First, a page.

|Número de publicación||US7410471 B1|
|Tipo de publicación||Concesión|
|Número de solicitud||US 10/396,012|
|Fecha de publicación||12 Ago 2008|
|Fecha de presentación||25 Mar 2003|
|Fecha de prioridad||18 Sep 1998|
|Número de publicación||10396012, 396012, US 7410471 B1, US 7410471B1, US-B1-7410471, US7410471 B1, US7410471B1|
|Inventores||James H. Campbell, Nicholas Zalinski, Jonathan M. Naft, Wyatt S. Newman|
|Cesionario original||Becker Orthopedic Appliance Company|
|Exportar cita||BiBTeX, EndNote, RefMan|
|Citas de patentes (45), Otras citas (2), Citada por (81), Clasificaciones (15), Eventos legales (3)|
|Enlaces externos: USPTO, Cesión de USPTO, Espacenet|
This is a continuation-in-part of U.S. patent application Ser. No. 10/205,714, filed Jul. 26, 2002, now U.S. Pat. No. 6,770,045 which is a continuation of U.S. patent application Ser. No. 09/398,332, filed Sep. 17, 1999, now U.S. Pat. No. 6,517,503, which claims the benefit under 35 U.S.C. § 119 (e) of U.S. Provisional Application Ser. No. 60/101,084, filed Sep. 18, 1998.
This invention relates generally to orthoses for providing assistance in walking. More particularly, the present invention relates to an improved foot sensor and knee joint for such an orthosis.
An orthosis is a brace or other orthopedic device that is applied or secured to a segment or part of a human body for the purpose of assisting in the restoration or improvement of its function. Orthoses can provide assistance in walking to persons having any of several types of walking disability. One known type of orthosis is a knee/ankle/foot orthosis which controls the motion and alignment of a knee and an ankle when a person attempts to walk. Such orthoses can be made of molded plastic materials or of metal and leather parts. Various knee and ankle joints can be added to achieve the desired function.
There are many reasons for wearing such an orthosis, including knee injuries, arthritis, stroke, brain injuries, spinal cord injury and post-polio treatment. A person who is not able to properly move his leg and/or knee joint in a sufficiently functional manner to ambulate may wear a knee/ankle/foot orthosis to stabilize his leg and allow for ambulation.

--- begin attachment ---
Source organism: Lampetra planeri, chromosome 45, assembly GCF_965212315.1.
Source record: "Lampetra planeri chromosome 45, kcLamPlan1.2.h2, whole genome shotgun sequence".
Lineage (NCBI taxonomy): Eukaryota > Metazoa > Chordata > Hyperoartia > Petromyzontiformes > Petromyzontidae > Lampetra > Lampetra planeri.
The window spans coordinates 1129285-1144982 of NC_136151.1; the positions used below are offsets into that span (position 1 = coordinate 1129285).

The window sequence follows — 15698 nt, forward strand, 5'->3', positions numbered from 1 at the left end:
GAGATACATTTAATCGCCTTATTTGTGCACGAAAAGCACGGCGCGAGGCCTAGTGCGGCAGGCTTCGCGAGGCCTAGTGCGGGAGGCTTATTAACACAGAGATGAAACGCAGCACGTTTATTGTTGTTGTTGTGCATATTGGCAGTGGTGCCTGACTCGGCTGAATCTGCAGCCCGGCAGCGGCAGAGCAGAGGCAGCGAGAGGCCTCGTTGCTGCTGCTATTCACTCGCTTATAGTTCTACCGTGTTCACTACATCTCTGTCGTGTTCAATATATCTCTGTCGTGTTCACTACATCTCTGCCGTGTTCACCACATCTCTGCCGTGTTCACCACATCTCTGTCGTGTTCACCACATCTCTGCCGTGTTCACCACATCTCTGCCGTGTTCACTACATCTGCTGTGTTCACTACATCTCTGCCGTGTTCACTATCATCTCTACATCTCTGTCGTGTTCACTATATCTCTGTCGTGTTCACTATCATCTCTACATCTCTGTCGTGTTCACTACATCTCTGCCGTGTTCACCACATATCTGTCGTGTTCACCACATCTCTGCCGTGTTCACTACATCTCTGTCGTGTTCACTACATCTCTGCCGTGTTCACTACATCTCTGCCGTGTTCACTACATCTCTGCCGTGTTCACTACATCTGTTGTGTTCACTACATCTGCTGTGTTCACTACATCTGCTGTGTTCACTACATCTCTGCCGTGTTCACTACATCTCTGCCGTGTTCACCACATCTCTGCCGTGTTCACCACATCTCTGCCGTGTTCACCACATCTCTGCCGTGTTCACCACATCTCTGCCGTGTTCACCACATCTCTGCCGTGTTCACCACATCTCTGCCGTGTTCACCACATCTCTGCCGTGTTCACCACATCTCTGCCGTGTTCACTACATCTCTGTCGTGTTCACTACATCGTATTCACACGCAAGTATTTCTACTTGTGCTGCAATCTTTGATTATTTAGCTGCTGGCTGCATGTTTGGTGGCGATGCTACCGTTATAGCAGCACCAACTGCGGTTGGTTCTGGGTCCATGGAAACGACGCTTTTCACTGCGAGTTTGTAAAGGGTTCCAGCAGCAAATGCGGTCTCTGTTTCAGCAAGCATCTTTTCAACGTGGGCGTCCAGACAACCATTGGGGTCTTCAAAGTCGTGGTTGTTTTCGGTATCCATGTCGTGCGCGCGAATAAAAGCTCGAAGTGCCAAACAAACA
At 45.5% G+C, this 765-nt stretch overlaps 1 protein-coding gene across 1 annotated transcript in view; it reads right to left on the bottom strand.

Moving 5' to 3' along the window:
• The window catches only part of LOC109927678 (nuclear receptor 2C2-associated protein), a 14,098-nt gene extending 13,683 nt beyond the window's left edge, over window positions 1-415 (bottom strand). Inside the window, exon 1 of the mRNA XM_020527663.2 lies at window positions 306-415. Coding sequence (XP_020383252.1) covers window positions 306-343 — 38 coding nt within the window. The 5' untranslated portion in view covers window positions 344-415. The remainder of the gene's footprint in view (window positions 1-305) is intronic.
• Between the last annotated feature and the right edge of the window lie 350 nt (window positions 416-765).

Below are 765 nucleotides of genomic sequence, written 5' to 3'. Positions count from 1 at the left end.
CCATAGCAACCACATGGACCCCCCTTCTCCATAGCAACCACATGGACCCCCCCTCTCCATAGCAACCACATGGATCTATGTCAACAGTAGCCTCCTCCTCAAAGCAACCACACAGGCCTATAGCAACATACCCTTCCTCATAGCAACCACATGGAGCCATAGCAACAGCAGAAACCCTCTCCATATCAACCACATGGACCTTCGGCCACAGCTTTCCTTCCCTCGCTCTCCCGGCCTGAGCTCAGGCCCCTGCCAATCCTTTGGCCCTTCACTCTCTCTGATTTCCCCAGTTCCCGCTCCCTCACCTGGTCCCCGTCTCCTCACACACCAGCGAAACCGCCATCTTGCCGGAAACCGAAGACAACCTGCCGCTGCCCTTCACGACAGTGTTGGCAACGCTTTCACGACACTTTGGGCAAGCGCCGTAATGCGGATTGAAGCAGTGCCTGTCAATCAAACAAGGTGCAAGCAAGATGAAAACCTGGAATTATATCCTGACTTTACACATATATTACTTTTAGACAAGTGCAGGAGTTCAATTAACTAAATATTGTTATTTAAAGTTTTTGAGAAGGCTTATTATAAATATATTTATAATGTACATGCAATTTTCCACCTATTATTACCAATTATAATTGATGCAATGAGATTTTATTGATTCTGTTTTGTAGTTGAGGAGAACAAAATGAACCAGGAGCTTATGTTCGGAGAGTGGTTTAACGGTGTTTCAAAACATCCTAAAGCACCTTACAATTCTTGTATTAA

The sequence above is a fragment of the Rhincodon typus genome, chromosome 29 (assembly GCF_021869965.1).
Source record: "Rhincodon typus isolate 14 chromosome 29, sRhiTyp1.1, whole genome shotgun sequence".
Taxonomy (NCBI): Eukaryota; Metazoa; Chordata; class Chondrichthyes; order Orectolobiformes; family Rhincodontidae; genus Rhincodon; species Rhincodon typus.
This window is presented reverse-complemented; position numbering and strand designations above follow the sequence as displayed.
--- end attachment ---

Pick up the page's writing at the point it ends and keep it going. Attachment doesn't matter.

A need exists for an effective knee orthosis that is able to automatically lock and unlock during ambulation without direct manual patient intervention.
In accordance with the present invention, there is provided an orthosis for assistance in walking.
More particularly, in accordance with one aspect of the invention, the orthosis includes an orthosis system which comprises a foot plate including at least one pressure sensor that senses the pressure exerted by a patient's foot on the foot plate, a circuit connected to at least one pressure sensor in the foot plate and a knee joint which is selectively locked and unlocked by the circuit. To this end, the knee joint is electrically operated.
In accordance with the present invention, a selectively lockable orthotic joint is provided that is capable of locking and unlocking during ambulation by the wearer. The selectively lockable orthotic joint includes at least one pressure sensor which can be used to sense a person's weight or a portion thereof, and may be a sensor to be associated with a person's foot, for example. An electronic circuit is provided that is associated with the pressure sensor for generating a control signal indicative of pressure or weight sensed by the sensor. At least one mechanical orthotic joint that incorporates a locking mechanism is included which orthotic joint can be selectively locked and unlocked in response to the control signal.
More particularly, in accordance with one embodiment of the invention, the mechanical orthotic joint of the selectively lockable orthotic joint invention includes an energizable electromagnetic coil, a spring washer deflectable in an axial direction when the electromagnetic coil is energized and an arrangement of first and second plates. The first plate has a face or an operative surface composed of a plurality of spaced teeth. The second plate also has a face or an operative surface having a plurality of spaced teeth that are complementary to the plurality of spaced teeth of the first plate. The second plate is mounted so that it is deflectable in an axial direction such that the plurality of spaced teeth of the second plate can engage the plurality of spaced teeth of the first plate when the electromagnetic coil is energized. The engagement of the first and second plates locks movement of the orthotic joint in at least one direction when the first and second plates are engaged.